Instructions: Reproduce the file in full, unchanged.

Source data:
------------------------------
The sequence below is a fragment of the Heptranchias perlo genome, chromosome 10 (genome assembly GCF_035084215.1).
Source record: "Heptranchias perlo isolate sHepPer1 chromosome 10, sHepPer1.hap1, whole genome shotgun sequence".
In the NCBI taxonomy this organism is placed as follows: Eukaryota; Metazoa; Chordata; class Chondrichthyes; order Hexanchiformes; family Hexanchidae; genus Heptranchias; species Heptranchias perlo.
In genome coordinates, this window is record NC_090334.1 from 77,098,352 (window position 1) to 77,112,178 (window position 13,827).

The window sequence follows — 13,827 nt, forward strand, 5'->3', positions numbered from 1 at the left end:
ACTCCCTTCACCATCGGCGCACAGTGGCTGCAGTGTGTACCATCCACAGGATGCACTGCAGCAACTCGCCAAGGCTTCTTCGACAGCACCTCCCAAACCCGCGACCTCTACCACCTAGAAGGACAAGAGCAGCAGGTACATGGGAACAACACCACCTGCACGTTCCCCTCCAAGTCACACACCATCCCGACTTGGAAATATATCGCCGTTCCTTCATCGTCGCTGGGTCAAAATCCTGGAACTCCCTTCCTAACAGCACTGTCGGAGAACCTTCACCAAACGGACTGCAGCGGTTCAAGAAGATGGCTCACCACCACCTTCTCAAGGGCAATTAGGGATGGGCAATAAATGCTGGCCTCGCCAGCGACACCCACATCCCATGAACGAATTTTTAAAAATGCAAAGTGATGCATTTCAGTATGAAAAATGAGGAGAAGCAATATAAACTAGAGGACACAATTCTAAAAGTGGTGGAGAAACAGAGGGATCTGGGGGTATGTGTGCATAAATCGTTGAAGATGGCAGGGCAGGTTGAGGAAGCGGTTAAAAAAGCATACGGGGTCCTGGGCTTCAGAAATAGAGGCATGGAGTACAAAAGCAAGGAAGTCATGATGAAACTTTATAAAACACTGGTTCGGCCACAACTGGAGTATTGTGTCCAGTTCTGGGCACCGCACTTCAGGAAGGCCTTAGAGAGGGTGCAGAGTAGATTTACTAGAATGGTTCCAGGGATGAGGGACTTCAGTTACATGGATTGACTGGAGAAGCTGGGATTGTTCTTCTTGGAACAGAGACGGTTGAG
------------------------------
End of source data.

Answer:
The sequence below is a fragment of the Heptranchias perlo genome, chromosome 10 (genome assembly GCF_035084215.1).
Source record: "Heptranchias perlo isolate sHepPer1 chromosome 10, sHepPer1.hap1, whole genome shotgun sequence".
In the NCBI taxonomy this organism is placed as follows: Eukaryota; Metazoa; Chordata; class Chondrichthyes; order Hexanchiformes; family Hexanchidae; genus Heptranchias; species Heptranchias perlo.
In genome coordinates, this window is record NC_090334.1 from 77,098,352 (window position 1) to 77,112,178 (window position 13,827).

The window sequence follows — 13,827 nt, forward strand, 5'->3', positions numbered from 1 at the left end:
ACTCCCTTCACCATCGGCGCACAGTGGCTGCAGTGTGTACCATCCACAGGATGCACTGCAGCAACTCGCCAAGGCTTCTTCGACAGCACCTCCCAAACCCGCGACCTCTACCACCTAGAAGGACAAGAGCAGCAGGTACATGGGAACAACACCACCTGCACGTTCCCCTCCAAGTCACACACCATCCCGACTTGGAAATATATCGCCGTTCCTTCATCGTCGCTGGGTCAAAATCCTGGAACTCCCTTCCTAACAGCACTGTCGGAGAACCTTCACCAAACGGACTGCAGCGGTTCAAGAAGATGGCTCACCACCACCTTCTCAAGGGCAATTAGGGATGGGCAATAAATGCTGGCCTCGCCAGCGACACCCACATCCCATGAACGAATTTTTAAAAATGCAAAGTGATGCATTTCAGTATGAAAAATGAGGAGAAGCAATATAAACTAGAGGACACAATTCTAAAAGTGGTGGAGAAACAGAGGGATCTGGGGGTATGTGTGCATAAATCGTTGAAGATGGCAGGGCAGGTTGAGGAAGCGGTTAAAAAAGCATACGGGGTCCTGGGCTTCAGAAATAGAGGCATGGAGTACAAAAGCAAGGAAGTCATGATGAAACTTTATAAAACACTGGTTCGGCCACAACTGGAGTATTGTGTCCAGTTCTGGGCACCGCACTTCAGGAAGGCCTTAGAGAGGGTGCAGAGTAGATTTACTAGAATGGTTCCAGGGATGAGGGACTTCAGTTACATGGATTGACTGGAGAAGCTGGGATTGTTCTTCTTGGAACAGAGACGGTTGAG